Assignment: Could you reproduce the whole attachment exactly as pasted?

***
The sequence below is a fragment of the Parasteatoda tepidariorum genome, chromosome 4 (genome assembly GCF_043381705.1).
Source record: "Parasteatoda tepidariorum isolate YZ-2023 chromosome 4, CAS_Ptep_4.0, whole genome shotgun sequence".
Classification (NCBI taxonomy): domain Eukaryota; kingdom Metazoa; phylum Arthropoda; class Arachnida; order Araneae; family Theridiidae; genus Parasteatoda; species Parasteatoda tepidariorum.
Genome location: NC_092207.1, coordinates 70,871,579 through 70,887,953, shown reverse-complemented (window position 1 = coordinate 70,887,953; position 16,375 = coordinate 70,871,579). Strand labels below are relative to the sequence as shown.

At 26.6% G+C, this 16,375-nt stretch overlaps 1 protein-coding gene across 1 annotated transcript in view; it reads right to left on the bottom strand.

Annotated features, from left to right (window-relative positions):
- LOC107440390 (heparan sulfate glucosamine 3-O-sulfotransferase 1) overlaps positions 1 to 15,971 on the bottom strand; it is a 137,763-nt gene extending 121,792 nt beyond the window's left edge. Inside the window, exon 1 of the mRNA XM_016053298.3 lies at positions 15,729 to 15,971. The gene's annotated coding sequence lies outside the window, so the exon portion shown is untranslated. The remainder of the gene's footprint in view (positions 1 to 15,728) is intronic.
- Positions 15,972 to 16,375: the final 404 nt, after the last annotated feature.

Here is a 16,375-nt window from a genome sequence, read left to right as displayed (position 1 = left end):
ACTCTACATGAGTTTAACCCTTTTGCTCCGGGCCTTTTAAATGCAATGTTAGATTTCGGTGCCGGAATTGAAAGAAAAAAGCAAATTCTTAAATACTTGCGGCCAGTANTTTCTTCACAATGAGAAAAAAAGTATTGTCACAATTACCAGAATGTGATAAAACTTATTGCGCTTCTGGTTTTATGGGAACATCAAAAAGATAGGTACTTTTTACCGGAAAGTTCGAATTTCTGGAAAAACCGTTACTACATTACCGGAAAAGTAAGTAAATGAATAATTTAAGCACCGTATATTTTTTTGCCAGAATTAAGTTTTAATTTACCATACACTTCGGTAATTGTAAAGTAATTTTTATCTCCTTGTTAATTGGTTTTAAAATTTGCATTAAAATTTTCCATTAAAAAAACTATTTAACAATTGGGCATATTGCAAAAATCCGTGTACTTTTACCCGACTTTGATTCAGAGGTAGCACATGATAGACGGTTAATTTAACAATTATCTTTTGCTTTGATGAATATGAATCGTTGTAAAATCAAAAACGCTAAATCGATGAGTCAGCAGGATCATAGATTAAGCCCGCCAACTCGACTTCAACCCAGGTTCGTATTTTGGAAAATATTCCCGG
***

The sequence below is a fragment of the Parasteatoda tepidariorum genome, chromosome 4 (genome assembly GCF_043381705.1).
Source record: "Parasteatoda tepidariorum isolate YZ-2023 chromosome 4, CAS_Ptep_4.0, whole genome shotgun sequence".
Classification (NCBI taxonomy): domain Eukaryota; kingdom Metazoa; phylum Arthropoda; class Arachnida; order Araneae; family Theridiidae; genus Parasteatoda; species Parasteatoda tepidariorum.
Genome location: NC_092207.1, coordinates 70,871,579 through 70,887,953, shown reverse-complemented (window position 1 = coordinate 70,887,953; position 16,375 = coordinate 70,871,579). Strand labels below are relative to the sequence as shown.

At 26.6% G+C, this 16,375-nt stretch overlaps 1 protein-coding gene across 1 annotated transcript in view; it reads right to left on the bottom strand.

Annotated features, from left to right (window-relative positions):
- LOC107440390 (heparan sulfate glucosamine 3-O-sulfotransferase 1) overlaps positions 1 to 15,971 on the bottom strand; it is a 137,763-nt gene extending 121,792 nt beyond the window's left edge. Inside the window, exon 1 of the mRNA XM_016053298.3 lies at positions 15,729 to 15,971. The gene's annotated coding sequence lies outside the window, so the exon portion shown is untranslated. The remainder of the gene's footprint in view (positions 1 to 15,728) is intronic.
- Positions 15,972 to 16,375: the final 404 nt, after the last annotated feature.

Here is a 16,375-nt window from a genome sequence, read left to right as displayed (position 1 = left end):
ACTCTACATGAGTTTAACCCTTTTGCTCCGGGCCTTTTAAATGCAATGTTAGATTTCGGTGCCGGAATTGAAAGAAAAAAGCAAATTCTTAAATACTTGCGGCCAGTANTTTCTTCACAATGAGAAAAAAAGTATTGTCACAATTACCAGAATGTGATAAAACTTATTGCGCTTCTGGTTTTATGGGAACATCAAAAAGATAGGTACTTTTTACCGGAAAGTTCGAATTTCTGGAAAAACCGTTACTACATTACCGGAAAAGTAAGTAAATGAATAATTTAAGCACCGTATATTTTTTTGCCAGAATTAAGTTTTAATTTACCATACACTTCGGTAATTGTAAAGTAATTTTTATCTCCTTGTTAATTGGTTTTAAAATTTGCATTAAAATTTTCCATTAAAAAAACTATTTAACAATTGGGCATATTGCAAAAATCCGTGTACTTTTACCCGACTTTGATTCAGAGGTAGCACATGATAGACGGTTAATTTAACAATTATCTTTTGCTTTGATGAATATGAATCGTTGTAAAATCAAAAACGCTAAATCGATGAGTCAGCAGGATCATAGATTAAGCCCGCCAACTCGACTTCAACCCAGGTTCGTATTTTGGAAAATATTCCCGG